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Under Financial Duress, Post Office Delivers


Workers haul sandbags to protect the Pavilion at the Old Post Office in Washington

Photograph by J. Scott Applewhite/AP Photo

Workers haul sandbags to protect the Pavilion at the Old Post Office in Washington

2:30 p.m., Oct. 30, 2012 — The federal government was shut down. Stock trading came to a halt. Most businesses up and down the East Coast were closed and people hunkered at home, hoping for the best, when lo and behold—the mail arrived.

Yes, even as Hurricane Sandy came crashing down on the Mid-Atlantic region, the U.S. Postal Service managed to deliver to some residents of Washington, Maryland, and Virginia. In an e-mail, USPS spokesman George Maffett says that letter carriers in a delivery area stretching from Atlanta to Baltimore hit all but 97,500 of the 7.7 million addresses they’d visit on a normal day. Only Ocean City, Md., whose residents were evacuated, didn’t get mail. Service stopped in some parts of New York City, too. Maffett explains that USPS opened emergency operations centers to watch the weather and direct postal workers as they were out making deliveries.

Could the postal service’s own battered image have something to do with that impressive effort on Monday?

Maffett’s response: “In 2011, Oxford Strategic Consulting ranked the U.S. Postal Service number one in overall service performance of the posts in the top 20 wealthiest nations in the world.”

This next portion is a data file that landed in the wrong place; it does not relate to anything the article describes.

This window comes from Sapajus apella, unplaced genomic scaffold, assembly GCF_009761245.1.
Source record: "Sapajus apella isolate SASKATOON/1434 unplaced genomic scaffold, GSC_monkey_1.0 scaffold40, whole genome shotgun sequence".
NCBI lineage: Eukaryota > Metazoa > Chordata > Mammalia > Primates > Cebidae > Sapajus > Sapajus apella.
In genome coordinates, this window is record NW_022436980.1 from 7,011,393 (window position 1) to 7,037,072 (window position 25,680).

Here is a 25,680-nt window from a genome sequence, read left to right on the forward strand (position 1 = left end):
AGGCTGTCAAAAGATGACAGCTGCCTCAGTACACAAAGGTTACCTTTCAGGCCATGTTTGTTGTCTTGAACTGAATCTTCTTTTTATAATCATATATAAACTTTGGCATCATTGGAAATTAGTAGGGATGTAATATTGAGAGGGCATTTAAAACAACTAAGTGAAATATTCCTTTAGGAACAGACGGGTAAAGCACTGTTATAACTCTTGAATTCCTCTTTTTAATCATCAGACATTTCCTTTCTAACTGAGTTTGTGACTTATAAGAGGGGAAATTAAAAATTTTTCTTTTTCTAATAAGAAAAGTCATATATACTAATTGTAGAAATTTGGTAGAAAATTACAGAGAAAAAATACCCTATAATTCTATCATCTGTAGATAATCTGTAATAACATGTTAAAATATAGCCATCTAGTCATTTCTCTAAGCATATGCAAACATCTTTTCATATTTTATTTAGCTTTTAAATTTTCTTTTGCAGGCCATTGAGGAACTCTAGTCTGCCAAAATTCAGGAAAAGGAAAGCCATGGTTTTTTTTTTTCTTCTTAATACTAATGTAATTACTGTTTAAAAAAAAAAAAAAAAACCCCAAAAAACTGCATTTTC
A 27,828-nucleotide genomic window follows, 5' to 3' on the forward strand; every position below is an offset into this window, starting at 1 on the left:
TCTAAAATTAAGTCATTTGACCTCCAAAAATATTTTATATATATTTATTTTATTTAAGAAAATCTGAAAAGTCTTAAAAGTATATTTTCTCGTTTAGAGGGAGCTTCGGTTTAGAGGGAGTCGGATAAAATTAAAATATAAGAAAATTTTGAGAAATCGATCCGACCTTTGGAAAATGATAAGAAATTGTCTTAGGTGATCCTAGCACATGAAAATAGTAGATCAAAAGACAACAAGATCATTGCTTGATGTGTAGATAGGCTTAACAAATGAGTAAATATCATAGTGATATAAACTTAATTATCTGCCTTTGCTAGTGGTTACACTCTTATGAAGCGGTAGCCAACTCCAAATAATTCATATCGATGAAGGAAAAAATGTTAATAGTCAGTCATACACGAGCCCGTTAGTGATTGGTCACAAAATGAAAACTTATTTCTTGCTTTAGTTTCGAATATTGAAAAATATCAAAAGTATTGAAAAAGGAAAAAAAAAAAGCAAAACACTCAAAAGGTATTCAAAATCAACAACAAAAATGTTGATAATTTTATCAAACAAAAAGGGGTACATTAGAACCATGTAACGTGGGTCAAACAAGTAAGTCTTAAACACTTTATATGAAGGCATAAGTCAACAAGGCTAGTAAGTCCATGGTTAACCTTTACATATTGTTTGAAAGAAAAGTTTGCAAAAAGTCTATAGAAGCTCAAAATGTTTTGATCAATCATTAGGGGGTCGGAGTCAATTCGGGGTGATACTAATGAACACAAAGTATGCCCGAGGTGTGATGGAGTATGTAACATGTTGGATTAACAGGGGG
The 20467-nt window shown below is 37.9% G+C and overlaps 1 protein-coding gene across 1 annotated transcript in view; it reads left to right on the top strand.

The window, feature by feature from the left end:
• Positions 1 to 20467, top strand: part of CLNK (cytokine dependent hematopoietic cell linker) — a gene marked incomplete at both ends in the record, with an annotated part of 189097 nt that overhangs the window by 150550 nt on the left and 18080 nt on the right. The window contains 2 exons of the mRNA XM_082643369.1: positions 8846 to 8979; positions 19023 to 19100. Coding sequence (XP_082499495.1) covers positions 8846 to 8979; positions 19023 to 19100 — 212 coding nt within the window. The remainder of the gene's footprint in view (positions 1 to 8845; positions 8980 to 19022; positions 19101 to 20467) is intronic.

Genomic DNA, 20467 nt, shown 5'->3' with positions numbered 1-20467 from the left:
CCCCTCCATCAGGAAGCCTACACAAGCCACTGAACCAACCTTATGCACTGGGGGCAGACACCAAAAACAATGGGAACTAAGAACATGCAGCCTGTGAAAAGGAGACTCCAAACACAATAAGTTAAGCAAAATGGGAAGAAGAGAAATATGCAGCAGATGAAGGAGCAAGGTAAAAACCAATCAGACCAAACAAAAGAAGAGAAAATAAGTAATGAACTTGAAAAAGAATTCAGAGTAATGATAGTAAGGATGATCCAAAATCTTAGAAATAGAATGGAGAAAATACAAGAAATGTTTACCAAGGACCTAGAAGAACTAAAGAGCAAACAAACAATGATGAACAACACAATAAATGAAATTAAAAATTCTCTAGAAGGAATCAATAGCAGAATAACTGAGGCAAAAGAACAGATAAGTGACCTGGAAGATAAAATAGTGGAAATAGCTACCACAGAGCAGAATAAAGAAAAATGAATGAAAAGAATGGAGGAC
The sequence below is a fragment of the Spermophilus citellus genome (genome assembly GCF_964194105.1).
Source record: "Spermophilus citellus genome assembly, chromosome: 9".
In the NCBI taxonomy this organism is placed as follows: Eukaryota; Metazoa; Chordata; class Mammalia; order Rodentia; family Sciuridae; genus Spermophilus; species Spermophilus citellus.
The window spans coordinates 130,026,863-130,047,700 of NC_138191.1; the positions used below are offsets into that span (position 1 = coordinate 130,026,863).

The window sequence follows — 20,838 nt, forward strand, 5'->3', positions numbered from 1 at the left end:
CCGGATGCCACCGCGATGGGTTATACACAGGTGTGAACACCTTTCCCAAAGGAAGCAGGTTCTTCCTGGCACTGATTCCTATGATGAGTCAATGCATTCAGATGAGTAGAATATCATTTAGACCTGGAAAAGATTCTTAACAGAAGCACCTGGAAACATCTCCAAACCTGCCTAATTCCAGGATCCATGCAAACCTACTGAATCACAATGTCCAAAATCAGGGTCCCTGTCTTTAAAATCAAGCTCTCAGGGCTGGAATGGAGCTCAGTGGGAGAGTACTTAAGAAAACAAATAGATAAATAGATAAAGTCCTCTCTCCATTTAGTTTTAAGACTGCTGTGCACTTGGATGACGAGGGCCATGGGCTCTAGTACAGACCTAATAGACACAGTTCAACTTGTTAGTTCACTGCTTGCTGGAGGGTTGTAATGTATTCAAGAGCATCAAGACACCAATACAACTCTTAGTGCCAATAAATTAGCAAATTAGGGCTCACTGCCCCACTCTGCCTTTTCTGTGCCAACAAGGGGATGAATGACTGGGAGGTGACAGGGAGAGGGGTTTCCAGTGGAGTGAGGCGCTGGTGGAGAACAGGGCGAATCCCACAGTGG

Yet the agency is on the brink of financial disaster, with Congress fighting about how to save it. Late in September, the self-funded agency defaulted on a $5.5 billion payment owed to the U.S. Treasury, its second default in two months. The payment was required to fund future retirees’ health benefits. USPS officials have cited that obligation as a big source of the agency’s woes, along with years of declines in the amount of mail people are sending. That’s why the agency’s exceptional attention to customer service isn’t likely to make much difference. Most people were so consumed with other media that they probably didn’t even notice their mail carrier’s valiant effort.

—Elizabeth Dwoskin

Dwoskin is a staff writer for Bloomberg Businessweek in Washington. Follow her on Twitter: @lizzadwoskin.

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